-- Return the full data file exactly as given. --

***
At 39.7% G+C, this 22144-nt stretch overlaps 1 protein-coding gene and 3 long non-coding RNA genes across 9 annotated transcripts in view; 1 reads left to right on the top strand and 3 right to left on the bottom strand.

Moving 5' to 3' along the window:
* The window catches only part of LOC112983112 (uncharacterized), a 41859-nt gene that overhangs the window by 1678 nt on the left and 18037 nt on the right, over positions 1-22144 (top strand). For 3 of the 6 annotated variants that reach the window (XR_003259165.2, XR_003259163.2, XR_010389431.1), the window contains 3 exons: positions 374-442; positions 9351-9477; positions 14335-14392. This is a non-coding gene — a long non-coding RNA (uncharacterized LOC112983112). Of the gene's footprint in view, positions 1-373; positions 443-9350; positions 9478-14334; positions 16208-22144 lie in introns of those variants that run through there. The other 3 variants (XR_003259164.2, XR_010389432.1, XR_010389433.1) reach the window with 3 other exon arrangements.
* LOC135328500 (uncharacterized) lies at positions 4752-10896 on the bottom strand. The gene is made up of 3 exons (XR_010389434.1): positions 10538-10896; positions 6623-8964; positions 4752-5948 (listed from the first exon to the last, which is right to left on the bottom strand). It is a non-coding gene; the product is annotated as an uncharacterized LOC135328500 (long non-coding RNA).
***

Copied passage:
At 39.7% G+C, this 22144-nt stretch overlaps 1 protein-coding gene and 3 long non-coding RNA genes across 9 annotated transcripts in view; 1 reads left to right on the top strand and 3 right to left on the bottom strand.

Moving 5' to 3' along the window:
* The window catches only part of LOC112983112 (uncharacterized), a 41859-nt gene that overhangs the window by 1678 nt on the left and 18037 nt on the right, over positions 1-22144 (top strand). For 3 of the 6 annotated variants that reach the window (XR_003259165.2, XR_003259163.2, XR_010389431.1), the window contains 3 exons: positions 374-442; positions 9351-9477; positions 14335-14392. This is a non-coding gene — a long non-coding RNA (uncharacterized LOC112983112). Of the gene's footprint in view, positions 1-373; positions 443-9350; positions 9478-14334; positions 16208-22144 lie in introns of those variants that run through there. The other 3 variants (XR_003259164.2, XR_010389432.1, XR_010389433.1) reach the window with 3 other exon arrangements.
* LOC135328500 (uncharacterized) lies at positions 4752-10896 on the bottom strand. The gene is made up of 3 exons (XR_010389434.1): positions 10538-10896; positions 6623-8964; positions 4752-5948 (listed from the first exon to the last, which is right to left on the bottom strand). It is a non-coding gene; the product is annotated as an uncharacterized LOC135328500 (long non-coding RNA).